Accepting help

Help is defined as the action of aiding someone, by joining your efforts to theirs, by providing them with assistance and support. As a caregiver, you are very familiar with this. You help your loved one improve their quality of life, but what about your own ability to accept help?

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The importance of help lies in its preventive quality. The trade-off of dedication to a loved one may be forgetting about yourself. Gradually, the lack of balance created by the overload of your role and the denial of your own needs can lead to compassion fatigue and burnout.

Remember the message on air planes whereby parents are asked to put on their own oxygen mask before their children's. Sometimes, in a caregiver’s journey, it is important to know how to take care of yourself in order to better care for someone else.  Accepting help is showing empathy to ourselves and preserving our balance. If you do not take care of yourself, and you are exhausted, who will take care of your loved one?


If you have difficulty accepting help, it is important to understand the reason, as this will make it easier to fix.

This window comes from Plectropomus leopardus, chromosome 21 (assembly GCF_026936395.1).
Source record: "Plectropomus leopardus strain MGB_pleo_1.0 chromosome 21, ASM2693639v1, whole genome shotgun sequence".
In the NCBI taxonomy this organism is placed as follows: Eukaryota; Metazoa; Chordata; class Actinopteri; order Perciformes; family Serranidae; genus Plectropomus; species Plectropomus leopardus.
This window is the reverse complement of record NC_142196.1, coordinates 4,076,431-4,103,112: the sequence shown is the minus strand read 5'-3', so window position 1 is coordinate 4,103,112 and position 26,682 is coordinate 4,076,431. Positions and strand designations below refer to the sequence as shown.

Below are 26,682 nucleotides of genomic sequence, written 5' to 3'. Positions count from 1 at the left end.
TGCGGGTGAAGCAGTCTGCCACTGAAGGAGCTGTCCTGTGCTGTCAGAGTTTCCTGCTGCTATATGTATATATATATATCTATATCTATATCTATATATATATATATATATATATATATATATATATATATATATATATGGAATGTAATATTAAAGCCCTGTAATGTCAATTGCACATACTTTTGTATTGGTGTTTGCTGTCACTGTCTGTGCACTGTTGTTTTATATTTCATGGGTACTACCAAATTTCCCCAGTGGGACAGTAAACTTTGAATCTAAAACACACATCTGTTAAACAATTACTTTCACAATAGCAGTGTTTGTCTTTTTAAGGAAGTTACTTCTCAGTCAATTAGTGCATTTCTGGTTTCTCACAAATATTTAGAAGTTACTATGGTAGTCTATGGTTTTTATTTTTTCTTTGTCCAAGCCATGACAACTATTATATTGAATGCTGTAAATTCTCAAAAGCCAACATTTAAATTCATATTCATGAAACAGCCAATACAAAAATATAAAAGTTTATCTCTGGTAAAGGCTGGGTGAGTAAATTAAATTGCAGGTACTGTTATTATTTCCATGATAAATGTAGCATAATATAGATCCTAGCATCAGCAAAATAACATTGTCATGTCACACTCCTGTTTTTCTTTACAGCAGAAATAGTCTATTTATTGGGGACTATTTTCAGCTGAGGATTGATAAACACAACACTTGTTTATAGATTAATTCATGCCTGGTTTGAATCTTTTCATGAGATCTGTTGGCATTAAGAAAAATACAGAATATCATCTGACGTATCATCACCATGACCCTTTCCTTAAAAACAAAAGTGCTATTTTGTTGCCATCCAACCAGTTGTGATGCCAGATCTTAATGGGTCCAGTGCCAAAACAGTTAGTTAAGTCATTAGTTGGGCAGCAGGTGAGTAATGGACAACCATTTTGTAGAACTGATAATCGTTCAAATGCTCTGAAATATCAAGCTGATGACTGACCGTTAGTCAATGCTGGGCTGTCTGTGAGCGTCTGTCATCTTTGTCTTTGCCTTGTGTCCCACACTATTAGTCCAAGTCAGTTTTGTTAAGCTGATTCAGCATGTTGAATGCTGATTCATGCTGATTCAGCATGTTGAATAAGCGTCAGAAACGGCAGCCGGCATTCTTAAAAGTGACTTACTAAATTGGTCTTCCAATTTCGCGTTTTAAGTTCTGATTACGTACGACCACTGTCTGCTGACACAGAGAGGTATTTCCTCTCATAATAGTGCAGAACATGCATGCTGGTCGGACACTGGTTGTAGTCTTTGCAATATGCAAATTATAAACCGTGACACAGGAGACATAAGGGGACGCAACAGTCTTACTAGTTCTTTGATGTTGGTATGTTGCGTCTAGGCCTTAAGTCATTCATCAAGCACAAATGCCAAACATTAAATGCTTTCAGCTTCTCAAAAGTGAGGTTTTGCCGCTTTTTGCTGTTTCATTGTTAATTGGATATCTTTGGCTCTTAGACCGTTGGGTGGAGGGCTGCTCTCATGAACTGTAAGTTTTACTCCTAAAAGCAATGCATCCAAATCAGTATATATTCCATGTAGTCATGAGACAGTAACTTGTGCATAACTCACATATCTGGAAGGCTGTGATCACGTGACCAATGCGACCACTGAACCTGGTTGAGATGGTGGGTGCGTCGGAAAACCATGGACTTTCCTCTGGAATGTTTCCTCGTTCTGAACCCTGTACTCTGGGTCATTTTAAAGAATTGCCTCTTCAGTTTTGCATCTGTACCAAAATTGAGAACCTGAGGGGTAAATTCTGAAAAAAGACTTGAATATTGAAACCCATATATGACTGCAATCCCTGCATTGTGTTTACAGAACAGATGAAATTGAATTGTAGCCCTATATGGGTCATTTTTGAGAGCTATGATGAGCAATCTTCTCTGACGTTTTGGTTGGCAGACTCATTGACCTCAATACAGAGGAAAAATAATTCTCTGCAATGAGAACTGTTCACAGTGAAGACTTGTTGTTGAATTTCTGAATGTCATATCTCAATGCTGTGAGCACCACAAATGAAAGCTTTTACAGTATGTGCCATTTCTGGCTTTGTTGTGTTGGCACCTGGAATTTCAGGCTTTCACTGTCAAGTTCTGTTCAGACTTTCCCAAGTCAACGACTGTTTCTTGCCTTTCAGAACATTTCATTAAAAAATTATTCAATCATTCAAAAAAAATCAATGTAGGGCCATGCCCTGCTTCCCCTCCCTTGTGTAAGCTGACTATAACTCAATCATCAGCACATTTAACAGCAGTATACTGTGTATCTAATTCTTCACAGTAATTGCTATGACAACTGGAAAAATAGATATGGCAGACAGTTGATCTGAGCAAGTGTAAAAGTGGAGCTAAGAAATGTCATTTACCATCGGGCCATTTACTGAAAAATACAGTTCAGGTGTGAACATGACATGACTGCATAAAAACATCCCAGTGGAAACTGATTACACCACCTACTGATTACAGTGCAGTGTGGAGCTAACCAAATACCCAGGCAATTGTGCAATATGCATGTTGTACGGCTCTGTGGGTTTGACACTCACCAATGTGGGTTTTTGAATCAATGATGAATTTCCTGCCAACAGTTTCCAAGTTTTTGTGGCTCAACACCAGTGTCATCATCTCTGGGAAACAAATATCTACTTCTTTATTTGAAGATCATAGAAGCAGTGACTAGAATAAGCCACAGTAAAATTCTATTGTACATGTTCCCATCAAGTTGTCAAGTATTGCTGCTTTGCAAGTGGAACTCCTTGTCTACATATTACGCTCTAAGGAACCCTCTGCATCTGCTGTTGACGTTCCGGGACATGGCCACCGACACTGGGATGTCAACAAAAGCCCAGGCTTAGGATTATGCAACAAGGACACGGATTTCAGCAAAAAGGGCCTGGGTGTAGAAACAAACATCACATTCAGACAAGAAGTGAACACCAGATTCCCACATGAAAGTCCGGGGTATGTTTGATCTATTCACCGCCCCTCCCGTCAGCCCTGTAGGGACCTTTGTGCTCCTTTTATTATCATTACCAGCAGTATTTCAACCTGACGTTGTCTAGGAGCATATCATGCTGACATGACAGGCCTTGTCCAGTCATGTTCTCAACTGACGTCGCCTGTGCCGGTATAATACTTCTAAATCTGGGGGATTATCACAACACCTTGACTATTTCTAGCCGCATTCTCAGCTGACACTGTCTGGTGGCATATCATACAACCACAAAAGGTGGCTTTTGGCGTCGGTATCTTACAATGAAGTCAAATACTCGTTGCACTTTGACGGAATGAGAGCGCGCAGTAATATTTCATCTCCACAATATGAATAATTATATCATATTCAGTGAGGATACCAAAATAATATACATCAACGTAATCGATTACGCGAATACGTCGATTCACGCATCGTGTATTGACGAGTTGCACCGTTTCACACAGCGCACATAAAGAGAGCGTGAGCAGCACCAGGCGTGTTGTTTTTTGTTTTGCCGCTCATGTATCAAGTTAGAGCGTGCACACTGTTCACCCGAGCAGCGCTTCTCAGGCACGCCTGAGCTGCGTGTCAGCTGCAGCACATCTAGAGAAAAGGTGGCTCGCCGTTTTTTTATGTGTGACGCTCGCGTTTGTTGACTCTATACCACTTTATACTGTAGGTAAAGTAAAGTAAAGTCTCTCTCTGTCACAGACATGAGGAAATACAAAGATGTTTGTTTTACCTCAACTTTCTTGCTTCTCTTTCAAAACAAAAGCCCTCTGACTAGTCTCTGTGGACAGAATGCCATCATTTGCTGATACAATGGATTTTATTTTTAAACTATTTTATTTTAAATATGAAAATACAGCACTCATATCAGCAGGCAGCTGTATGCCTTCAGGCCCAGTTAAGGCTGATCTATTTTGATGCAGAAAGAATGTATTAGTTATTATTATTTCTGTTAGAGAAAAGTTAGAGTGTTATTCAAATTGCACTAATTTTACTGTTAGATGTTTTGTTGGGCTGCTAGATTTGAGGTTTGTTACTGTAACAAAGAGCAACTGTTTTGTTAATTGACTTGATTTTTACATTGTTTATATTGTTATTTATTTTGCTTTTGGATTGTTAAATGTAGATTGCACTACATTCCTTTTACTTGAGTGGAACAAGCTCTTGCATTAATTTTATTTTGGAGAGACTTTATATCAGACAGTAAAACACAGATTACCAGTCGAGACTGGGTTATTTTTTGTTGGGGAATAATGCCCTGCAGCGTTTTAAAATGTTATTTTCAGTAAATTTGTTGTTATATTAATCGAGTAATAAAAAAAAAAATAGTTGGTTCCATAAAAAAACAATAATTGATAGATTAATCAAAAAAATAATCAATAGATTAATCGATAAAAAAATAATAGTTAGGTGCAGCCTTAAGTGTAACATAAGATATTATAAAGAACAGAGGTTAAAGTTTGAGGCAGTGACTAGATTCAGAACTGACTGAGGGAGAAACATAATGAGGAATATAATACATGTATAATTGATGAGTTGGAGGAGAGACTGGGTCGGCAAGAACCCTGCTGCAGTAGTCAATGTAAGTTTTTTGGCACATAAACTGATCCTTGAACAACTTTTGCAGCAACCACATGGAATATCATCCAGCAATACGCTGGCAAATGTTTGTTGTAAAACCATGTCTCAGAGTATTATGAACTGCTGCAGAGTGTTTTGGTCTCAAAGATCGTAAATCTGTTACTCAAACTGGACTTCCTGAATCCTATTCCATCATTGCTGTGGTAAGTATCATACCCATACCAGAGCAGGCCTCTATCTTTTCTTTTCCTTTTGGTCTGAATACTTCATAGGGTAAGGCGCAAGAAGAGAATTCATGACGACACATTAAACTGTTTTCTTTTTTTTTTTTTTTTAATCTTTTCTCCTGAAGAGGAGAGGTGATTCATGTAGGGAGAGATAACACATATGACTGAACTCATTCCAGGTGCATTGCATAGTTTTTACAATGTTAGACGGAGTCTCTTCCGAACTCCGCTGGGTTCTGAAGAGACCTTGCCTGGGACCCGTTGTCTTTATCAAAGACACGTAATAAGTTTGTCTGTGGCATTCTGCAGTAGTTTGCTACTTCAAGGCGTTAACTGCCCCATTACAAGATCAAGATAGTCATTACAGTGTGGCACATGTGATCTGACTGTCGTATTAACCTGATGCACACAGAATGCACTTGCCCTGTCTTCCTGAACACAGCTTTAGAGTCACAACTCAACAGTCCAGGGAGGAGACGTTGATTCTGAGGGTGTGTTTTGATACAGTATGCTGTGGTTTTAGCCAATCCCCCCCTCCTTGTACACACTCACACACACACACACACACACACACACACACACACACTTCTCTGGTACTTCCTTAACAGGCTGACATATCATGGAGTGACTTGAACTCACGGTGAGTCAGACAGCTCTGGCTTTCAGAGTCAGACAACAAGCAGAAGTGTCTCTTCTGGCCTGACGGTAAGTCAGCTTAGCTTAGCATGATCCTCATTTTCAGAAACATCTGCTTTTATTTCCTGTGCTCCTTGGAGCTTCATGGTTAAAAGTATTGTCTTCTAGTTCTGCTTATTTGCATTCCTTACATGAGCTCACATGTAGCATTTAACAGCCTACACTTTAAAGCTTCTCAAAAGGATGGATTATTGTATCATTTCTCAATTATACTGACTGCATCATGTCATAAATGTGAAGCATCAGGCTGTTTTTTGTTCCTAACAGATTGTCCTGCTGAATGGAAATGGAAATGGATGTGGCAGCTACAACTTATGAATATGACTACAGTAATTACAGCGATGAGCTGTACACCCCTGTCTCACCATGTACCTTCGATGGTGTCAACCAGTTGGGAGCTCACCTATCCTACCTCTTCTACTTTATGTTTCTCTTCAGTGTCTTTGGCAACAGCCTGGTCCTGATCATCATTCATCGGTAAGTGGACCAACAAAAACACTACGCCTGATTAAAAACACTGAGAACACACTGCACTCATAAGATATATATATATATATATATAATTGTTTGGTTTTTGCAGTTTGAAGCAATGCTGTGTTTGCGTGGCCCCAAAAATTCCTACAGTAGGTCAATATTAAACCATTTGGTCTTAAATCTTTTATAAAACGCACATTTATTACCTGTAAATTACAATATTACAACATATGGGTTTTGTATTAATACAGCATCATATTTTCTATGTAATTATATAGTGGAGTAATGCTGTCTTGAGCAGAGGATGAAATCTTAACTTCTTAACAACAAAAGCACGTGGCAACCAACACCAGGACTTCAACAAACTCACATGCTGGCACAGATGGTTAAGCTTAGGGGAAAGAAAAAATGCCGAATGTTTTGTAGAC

Listening to your own needs can be a challenge if you have been completely neglecting this for a long time and only focusing on your loved one’s needs. Accepting help thus requires you to reconnect with yourself and listen to yourself. This also involves recognizing and accepting your limits. This can bring up feelings of guilt and impressions of failure. Caregivers can have very high expectations of themselves and recognizing that we can’t do everything ourselves can be unsettling.

Fears about the quality of services are another important issue. No one will provide this very special quality of care afforded by the love you have for your loved one. It nevertheless remains that organizations or family members can provide a quality of services and care that must not be underestimated.


Ask yourself what the fact of accepting help awakens in you. Be indulgent, recognize and accept your limits, and most importantly take care of yourself. If need be, call Caregiver Support; we will listen, and we can direct you toward psychological support.

In accepting help, you learn to let go and accept that you do not need to control everything. Perfection does not exist, and it is important to differentiate the actual quality of services provided from your expectations. This does not mean accepting the unacceptable, but rather that things are done differently. 

The mistrust of outside help can come from a misunderstanding of the services. Get informed, and do not hesitate to contact Caregiver Support to demystify the various services and obtain resources that meet your needs. And if it’s your loved one who is hesitant about outside help, read our article “Is your loved one refusing home care services?” from March 21, 2017. 

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